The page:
But when the things don’t fall into the place as we want, we can always correct that while post-processing an image.

#4 Exposure Correction

Exposure Correction

In some cases, underexposed and overexposed images are not desirable. When the image is either underexposed or overexposed we make exposure correction while post-processing. We perform this step to bring the optimal variant of the image.

Exposure correction improves the overall tonality and dynamic range of the image.

#5 Contrast

contrast adjustment

While taking photos, sometimes we need to get sharp images. In that case, to get sharp images we increase contrast. This can be performed using various algorithms in photoshop editor.

To sum up the points we perform this step to bring back any missing punch and bring out emphasis and detail.

#6 Sharpening

sharpening the image

Sharpening the images gives them the professional finish. Because, we can display images at their best by sharpening. It more clearly reveals the details of an image.

So we sharpen the images where necessary to bring out any key details.

In photoshop editor, we make use of all the above things to show the image at its best. Now I will take you through the process that I follow to edit photos in ACR and photoshop. It is not necessary to apply all the changes suggested. You decide what makes sense for your image and make the corrections accordingly.

RAW processing using Adobe Camera RAW: How to edit photos professionally using Adobe Camera RAW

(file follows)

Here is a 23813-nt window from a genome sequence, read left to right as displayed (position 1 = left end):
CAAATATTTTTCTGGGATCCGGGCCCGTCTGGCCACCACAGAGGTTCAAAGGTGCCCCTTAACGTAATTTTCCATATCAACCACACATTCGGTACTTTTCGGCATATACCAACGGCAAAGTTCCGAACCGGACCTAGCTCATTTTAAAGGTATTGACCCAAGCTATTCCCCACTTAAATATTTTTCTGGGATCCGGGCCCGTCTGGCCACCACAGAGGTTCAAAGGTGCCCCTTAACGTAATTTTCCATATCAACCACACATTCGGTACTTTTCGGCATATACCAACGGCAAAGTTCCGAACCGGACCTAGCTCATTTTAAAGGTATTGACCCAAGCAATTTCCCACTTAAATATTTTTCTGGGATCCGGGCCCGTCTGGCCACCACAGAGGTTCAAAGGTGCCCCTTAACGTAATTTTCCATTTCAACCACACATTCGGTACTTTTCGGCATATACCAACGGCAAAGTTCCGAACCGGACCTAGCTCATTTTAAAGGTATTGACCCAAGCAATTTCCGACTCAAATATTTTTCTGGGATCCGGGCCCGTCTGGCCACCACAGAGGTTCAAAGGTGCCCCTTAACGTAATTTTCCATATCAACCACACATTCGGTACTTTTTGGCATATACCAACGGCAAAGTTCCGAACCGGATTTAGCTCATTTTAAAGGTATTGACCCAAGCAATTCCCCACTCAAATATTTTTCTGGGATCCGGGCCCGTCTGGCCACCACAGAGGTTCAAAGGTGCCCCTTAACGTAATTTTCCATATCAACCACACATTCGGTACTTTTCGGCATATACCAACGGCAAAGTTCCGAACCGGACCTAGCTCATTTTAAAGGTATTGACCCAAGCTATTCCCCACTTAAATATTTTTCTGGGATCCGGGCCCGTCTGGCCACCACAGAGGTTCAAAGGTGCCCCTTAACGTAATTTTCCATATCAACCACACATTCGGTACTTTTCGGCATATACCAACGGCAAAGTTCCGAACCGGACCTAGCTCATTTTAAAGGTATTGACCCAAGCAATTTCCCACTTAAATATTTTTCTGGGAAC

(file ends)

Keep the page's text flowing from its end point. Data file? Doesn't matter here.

In this section, I will take you through the step by step process for RAW image processing. We are going to touch the image in all aspects(stated above) one at a time to bring its best version out.

Here are the steps to follow if you are using Adobe Photoshop CC. (there may be slight variation in the version you use)

Setting the White Balance:

First and foremost thing to consider is white balance. Set the White Balance to match the actual scene.

In Adobe Camera RAW you can use the drop down to choose one of the presets (Daylight, cloudy etc).

 
 

The best way is to use the temperature slider to choose the value to get the correct lighting / colours in your image.

In case there is a slight colour shift even after setting the correct WB, you can use the Tint slider to adjust it. It is present just below the temperature slider.

 
 

The other basic settings used to correct the image in Adobe Camera RAW:

The below image has the other basic settings that we need to adjust. It has sliders to set the desired value for getting an optimal image.(perfect image)

 
 

Exposure:

I talked about exposure in my article on histograms. This will give you a clear idea about underexposed and overexposed images.

Use the exposure slider in case you want to overexpose or underexpose your image.
When you are making changes using the slider, you need to keep a watch on the histogram which is displayed on top of the tools and ensure the graph stays within the extremes.